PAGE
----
• Much like Lovecraftian monsters, the Minotaur in House of Leaves is never depicted, only described in terms of the fear it strikes in people contemplating it. There's one point when it might be reaching out of the wall to grab the dead body of Holloway Roberts, or maybe that was a glitch in the dying video camera.
  • In a probable Shout-Out to Lovecraft, who he'd apparently read and liked, Tolkien invoked this trope to (refrain from) describing Gandalf's trip Beneath the Earth, in The Lord of the Rings:
    Gandalf: Far, far below the deepest delving of the Dwarves, the world is gnawed by nameless things. Even Sauron knows them not. They are older than he. Now I have walked there, but I will bring no report to darken the light of day.
    • (Keep in mind, Sauron is older than the entire universe, and he helped build it.)
    • Beren's trip through the Mountains of Terror, Ungoliant's old lair, in The Silmarillion, where none had ever gone and lived to tell the tale. Possibly due to Tolkien's own fear of spiders.
    • Gollum's ordeal in Mordor at the hands of Sauron's torturers ... we never find out exactly what they did to him, just that he is afraid to the point of psychosis of entering Mordor again.
    • The origin story of the orcs ... it's difficult to put in words what an elf would have to go through to fall that far.
    • The wars between the Valar and Morgoth are skimmed over, mostly because the sheer scale of the forces involved are impossible to visualise.
  • In The Hobbit, Bilbo bonks his head at the beginning of the Battle of Five Armies (the climax of the book) and misses the whole darn thing. This is convenient for the animated version, which didn't have the budget for a full-scale battle scene.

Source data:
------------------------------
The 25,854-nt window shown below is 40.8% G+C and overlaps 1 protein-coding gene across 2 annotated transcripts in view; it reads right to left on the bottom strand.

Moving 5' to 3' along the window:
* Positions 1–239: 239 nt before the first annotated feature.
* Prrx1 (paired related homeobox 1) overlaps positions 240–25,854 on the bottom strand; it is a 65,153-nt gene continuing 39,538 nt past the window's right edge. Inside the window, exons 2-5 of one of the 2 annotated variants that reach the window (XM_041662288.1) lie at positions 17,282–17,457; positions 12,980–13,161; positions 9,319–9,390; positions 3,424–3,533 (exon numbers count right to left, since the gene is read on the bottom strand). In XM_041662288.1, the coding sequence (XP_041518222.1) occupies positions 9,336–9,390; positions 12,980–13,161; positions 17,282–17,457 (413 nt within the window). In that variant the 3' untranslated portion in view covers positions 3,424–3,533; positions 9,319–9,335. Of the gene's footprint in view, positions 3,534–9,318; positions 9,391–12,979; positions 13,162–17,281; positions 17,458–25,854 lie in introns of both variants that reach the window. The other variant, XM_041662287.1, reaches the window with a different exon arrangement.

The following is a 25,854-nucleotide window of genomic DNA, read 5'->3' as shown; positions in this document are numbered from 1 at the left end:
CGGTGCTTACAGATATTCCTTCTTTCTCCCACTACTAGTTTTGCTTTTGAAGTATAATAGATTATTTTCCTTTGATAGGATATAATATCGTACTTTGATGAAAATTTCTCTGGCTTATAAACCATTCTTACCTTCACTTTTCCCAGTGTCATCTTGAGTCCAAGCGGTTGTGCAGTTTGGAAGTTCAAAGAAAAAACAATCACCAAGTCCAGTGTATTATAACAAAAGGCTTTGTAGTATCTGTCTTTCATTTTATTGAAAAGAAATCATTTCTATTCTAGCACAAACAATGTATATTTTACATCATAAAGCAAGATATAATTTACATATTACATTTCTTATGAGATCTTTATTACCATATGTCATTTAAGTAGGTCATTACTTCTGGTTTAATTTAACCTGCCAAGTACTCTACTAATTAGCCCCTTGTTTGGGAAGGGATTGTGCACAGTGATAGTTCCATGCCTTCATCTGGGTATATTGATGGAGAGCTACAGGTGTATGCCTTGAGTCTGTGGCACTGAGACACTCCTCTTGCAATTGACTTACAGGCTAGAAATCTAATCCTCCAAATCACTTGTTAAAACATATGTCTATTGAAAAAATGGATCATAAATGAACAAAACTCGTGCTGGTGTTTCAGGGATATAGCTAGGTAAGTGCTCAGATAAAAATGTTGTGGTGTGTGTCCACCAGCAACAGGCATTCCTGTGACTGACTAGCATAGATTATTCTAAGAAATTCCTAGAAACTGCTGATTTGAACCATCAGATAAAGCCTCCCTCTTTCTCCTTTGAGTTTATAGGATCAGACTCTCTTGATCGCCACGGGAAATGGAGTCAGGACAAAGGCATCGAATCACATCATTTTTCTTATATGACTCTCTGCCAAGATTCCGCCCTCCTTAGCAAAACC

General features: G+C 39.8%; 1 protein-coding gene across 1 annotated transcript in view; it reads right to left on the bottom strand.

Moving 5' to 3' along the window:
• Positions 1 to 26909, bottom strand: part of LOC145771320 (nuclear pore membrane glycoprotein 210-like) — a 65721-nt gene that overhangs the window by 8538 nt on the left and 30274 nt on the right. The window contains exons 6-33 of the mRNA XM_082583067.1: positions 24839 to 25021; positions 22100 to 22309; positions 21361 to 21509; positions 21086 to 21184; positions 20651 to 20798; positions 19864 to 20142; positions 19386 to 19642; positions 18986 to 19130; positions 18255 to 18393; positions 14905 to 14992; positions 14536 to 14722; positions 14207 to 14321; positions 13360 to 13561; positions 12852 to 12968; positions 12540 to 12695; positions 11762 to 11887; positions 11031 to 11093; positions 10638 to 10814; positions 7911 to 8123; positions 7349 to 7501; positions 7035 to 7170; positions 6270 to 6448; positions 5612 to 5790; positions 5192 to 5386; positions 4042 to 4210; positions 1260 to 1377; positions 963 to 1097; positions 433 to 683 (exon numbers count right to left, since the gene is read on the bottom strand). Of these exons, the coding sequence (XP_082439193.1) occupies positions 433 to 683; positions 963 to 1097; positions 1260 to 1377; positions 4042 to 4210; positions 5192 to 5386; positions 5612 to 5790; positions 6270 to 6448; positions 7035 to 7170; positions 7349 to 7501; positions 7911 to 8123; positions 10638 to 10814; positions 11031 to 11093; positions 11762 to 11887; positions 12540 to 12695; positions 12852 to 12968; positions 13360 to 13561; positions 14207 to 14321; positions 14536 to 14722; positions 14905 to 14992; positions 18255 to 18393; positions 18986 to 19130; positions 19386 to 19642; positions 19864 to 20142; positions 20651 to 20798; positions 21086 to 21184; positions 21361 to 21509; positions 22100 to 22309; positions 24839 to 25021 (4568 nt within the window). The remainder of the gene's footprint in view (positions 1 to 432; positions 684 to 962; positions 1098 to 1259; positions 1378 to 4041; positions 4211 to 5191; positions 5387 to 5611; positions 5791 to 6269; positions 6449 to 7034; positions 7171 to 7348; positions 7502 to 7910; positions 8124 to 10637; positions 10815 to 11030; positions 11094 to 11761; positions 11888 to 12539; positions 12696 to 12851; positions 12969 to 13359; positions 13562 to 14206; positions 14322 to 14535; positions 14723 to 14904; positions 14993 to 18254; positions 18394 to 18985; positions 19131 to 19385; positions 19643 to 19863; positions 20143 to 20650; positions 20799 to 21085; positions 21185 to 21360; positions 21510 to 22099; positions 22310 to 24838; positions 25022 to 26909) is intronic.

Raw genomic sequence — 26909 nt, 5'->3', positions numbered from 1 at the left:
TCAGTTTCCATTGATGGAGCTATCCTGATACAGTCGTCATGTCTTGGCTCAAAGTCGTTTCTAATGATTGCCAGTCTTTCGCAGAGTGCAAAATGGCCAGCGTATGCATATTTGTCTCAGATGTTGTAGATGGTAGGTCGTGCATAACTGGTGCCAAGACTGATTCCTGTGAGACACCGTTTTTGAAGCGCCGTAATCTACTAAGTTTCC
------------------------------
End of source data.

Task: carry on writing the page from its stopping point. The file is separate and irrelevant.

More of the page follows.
• The Lord of the Rings: Pippin misses a battle and has to be told about it by his comrades when he wakes up.
  • In Edgar Allan Poe's short story "The Cask of Amontillado", the narrator Montresor complains of "a thousand injuries" inflicted on him by Fortunato before sealing him in a catacomb to starve to death. Since Fortunato treats Montresor as a friend, and Montresor's behavior is rather unbalanced, it's implied that the injuries were either trivial or completely imagined.
  • Similarly, in Poe's "The Pit and the Pendulum", we never see what's actually in the pit.
  • This blog deconstructs the Left Behind novels page-by-page, repeatedly pointing out where the authors mention huge events (like the Rapture and attempted Nuclear War) with extremely little detail.
  • Graham Chapman in A Liar's Autobiography lampshades the trope more than once, describing something as "fortunately indescribable" because it saves him the trouble of describing it.